The annual Finnish Nature Day was celebrated for the first time in 2013 and has been an officially recommended flag-raising day since 2017. It highlights the joy and wellbeing that the country’s beautiful natural settings can bring everyone.
“In Finland people traditionally have a close relationship with nature, but there’s a risk that modern trends like urbanisation, globalisation and the way children increasingly spend their spare time using electronic media could weaken this relationship,” says Matti Nieminen of the Finnish Association for Nature Conservation (FANC).
“For this reason we decided to designate a special day to celebrate the importance of nature to Finnish culture, and to highlight the enjoyment and well-being people can get from nature.” Finnish Nature Day is observed annually during the last weekend in August.
“In Finland we should also be proud of our beautiful nature,” Nieminen says. At the time of writing, FutureBrand’s Country Brand Index showed Finland’s natural beauty as rated third-highest in the world. Such perceptions are a huge plus in terms of attracting tourism, but the locals should also fully utilise these natural assets.
Getting kids back outside
Nieminen rues that these days children and young people don’t seem to spend as much time as previous generations simply exploring the great outdoors without any organised activity. “They also seem to be losing their practical knowledge of nature and wildlife,” he adds.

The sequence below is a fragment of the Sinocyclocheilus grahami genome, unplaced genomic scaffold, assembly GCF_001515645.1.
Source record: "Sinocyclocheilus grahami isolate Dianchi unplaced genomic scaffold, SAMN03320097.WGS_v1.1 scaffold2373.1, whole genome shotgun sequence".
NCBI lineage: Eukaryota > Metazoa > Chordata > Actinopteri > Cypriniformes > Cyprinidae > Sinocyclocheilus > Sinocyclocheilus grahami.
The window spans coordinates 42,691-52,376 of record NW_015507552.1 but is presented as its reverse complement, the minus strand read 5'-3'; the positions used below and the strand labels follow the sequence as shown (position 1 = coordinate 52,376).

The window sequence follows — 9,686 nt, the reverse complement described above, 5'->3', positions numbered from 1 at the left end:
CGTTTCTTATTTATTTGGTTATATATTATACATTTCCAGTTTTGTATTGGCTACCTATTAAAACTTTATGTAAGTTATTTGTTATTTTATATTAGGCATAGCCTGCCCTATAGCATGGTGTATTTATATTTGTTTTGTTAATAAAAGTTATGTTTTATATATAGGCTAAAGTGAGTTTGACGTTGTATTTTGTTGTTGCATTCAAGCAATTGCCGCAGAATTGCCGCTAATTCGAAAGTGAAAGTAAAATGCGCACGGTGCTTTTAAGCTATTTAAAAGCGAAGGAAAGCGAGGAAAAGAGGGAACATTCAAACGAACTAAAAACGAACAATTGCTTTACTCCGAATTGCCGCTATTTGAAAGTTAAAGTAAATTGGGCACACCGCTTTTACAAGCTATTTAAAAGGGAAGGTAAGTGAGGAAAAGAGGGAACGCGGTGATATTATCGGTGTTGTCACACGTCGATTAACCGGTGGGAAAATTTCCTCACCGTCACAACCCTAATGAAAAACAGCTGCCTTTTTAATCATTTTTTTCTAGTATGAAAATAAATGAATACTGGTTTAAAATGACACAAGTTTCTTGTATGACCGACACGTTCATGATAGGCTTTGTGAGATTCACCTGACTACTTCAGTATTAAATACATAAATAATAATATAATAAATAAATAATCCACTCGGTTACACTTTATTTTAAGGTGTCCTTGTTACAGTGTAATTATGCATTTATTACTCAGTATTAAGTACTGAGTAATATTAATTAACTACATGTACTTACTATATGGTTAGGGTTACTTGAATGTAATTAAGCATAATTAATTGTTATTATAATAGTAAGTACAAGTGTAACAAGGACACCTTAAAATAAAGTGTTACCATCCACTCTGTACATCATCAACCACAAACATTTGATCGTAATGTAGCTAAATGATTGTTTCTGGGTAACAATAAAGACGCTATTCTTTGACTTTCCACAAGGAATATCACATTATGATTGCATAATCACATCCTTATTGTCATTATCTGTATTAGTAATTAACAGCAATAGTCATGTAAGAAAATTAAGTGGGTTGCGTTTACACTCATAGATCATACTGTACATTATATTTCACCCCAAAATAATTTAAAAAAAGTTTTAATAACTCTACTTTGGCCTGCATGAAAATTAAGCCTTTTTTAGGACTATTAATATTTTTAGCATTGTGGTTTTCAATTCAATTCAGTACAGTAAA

Enjoying nature can benefit people of all ages. “Research findings clearly show that people’s mental and physical health improve if they spending time in natural green areas,” says Nieminen.
Even restful activities like walking and playing in natural woodlands can reduce problems such as allergies, obesity and depression.
Fun with fungi
“Nature Day aims to get people outdoors, and the end of August is ideal timing, soon after the schools restart,” says Nieminen. “The water’s still warm enough for swimming, and it’s a great time to watch wildlife and find berries and mushrooms out in the forest, for instance.”
Events and publicity for the annual day are jointly led by the FANC, the Finnish Environment Institute, Metsähallitus Natural Heritage Services and a national teachers’ union. Happenings around the country include many guided nature or cultural history walks – as well as lots of activities especially planned for children. Mushrooms are an understandably popular theme at the start of the peak Finnish mushroom-picking season.
During the preceding week many schools use special teaching materials and show the hugely popular Finnish nature documentary film Metsän tarina (The Story of the Forest). For people based in the capital area, many Nature Day events happen or start at the Finnish Nature Centre Haltia, which opened in Espoo, just west of Helsinki, in May 2013.
Building awareness of conservation
Nature Day’s logo features the whooper swan, Finland’s national bird. The recovery of these graceful waterbirds from near extinction in much of Finland is one of the country’s recent conservation success stories.
“Of course we also aim to increase awareness of nature conservation through the annual day,” says Nieminen. Recent “red list” surveys suggest that conditions in Finland’s lakes and rivers are generally very good today, but many farmland and woodland species are becoming rarer.
Nature Day has become a truly national annual event that activates teachers, kids, parents, grandparents, and everyone else – and increases their interest in nature. “It’s great that in Finland you’re never far away from natural green areas, and we encourage everyone to make the most of this,” Nieminen says.
By Fran Weaver, updated August 2020